A place where soldiers can talk

March 12, 2009

"CHANGE YOU Can (Really) Believe In" might come from an unimposing one-story building in a one horse town just outside the biggest Army base in the U.S.

Sunday, March 1 was the grand opening of Under the Hood, a G.I. coffeehouse just a couple of blocks from one of the entrances to Fort Hood in Killeen, Texas.

A neon "open" sign in its window, this former house/possibly beauty salon offers a safe "place for soldiers to meet and unwind," away from the merciless grip of those assigning multiple tours to Iraq or Afghanistan and the endless line of predatory pawn shops, strip joints, liquor stores and check-cashers.

Inside, soldiers, their families and supporters ate barbecue, played dominos or pool and imagined the possibilities. Two people were working on laptops, babies were fed or held, and young children laughed and played among the crowd.

Under the Hood is just a few blocks away from its predecessor, the Oleo Strut, a G.I. coffeehouse that was open from 1968-1972. The soldiers it served achieved some significant victories in the G.I. movement, which helped to bring the war in Vietnam to an end.

Passersby can still find spots of red paint thrown frequently at the doors and windows in the cracks of the sidewalks outside the Oleo Strut. Killeen was a Jim Crow town with an active KKK; some of the townsfolk didn't appreciate the massive, multicultural crowds the Oleo Strut drew.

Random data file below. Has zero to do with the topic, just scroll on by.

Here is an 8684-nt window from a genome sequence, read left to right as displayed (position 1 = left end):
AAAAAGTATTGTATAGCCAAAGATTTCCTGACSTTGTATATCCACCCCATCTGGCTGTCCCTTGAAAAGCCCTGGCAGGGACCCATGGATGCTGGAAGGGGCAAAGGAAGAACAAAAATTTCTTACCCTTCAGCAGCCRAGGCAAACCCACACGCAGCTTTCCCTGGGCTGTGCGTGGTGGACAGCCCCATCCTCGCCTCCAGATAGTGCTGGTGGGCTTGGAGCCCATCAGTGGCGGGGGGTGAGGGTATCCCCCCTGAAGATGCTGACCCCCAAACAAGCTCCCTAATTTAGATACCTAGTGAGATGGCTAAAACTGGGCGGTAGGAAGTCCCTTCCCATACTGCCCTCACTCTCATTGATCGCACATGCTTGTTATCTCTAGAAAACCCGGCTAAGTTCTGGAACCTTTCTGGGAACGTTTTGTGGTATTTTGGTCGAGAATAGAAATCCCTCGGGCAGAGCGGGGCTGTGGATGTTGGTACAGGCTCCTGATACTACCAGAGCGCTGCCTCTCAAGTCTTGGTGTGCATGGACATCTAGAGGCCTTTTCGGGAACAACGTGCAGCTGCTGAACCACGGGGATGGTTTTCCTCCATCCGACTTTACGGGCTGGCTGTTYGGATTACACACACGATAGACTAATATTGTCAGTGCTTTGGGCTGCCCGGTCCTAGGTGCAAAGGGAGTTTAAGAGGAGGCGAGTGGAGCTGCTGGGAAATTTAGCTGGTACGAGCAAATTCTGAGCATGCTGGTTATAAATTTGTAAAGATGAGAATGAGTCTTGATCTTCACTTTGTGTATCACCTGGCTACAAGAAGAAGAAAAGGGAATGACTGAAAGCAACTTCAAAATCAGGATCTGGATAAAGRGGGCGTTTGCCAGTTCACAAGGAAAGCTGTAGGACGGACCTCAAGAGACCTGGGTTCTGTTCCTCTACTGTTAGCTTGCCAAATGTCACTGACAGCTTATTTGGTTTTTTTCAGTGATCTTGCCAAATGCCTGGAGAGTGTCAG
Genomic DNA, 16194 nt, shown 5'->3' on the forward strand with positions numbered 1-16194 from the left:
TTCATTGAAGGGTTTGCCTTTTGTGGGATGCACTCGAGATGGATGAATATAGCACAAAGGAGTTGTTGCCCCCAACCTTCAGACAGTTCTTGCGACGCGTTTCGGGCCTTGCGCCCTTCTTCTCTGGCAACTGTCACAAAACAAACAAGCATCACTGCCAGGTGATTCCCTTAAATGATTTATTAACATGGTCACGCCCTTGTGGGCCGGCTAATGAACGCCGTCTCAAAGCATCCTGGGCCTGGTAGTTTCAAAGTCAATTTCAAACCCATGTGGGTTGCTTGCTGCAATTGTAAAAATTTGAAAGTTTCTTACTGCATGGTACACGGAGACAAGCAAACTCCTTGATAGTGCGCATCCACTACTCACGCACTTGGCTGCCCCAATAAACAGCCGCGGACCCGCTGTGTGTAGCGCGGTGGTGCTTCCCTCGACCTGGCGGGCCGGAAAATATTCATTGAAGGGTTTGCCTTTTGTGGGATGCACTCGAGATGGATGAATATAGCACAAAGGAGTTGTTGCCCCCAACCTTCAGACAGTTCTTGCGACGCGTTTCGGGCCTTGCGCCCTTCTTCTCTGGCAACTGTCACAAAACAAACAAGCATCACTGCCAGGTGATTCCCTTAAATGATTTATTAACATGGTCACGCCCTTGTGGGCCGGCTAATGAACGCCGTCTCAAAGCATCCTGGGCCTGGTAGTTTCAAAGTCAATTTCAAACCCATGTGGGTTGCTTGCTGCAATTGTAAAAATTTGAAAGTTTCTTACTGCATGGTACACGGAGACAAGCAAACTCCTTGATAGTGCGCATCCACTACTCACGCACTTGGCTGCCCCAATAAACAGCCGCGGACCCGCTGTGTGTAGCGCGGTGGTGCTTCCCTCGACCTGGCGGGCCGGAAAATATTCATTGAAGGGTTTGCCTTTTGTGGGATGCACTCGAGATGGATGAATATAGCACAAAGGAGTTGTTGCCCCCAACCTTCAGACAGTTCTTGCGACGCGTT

Cindy Thomas, the wife of a soldier who served three tours in Iraq, and a committed supporter of the Ft. Hood chapter of Iraq Veterans against the War, manages the coffeehouse and has worked tirelessly to get it up and running. Thomas envisions the coffeehouse as a "free speech zone," open to everyone of any political persuasion--a place where soldiers and their families will feel more comfortable getting help and talking about their situations.

"The concept of it is having that place they can come to and not only support each other and help each other out," Thomas said, "but maybe even advocate for each other."

Under the Hood has opened during an unpopular war, with other endless wars on the horizon, in a crashing economy. May this little haven become an even bigger thorn in the side of the military behemoth it dares to challenge than was its predecessor.

The main task right now is to get the word out to soldiers at Fort Hood and in the general area that Under the Hood exists and is there to help. For more information on Under the Hood and the Oleo Strut, visit the Under the Hood café Web site. Donations to help support Under the Hood can be made through the Web site.
Cindy Beringer, Austin, Texas

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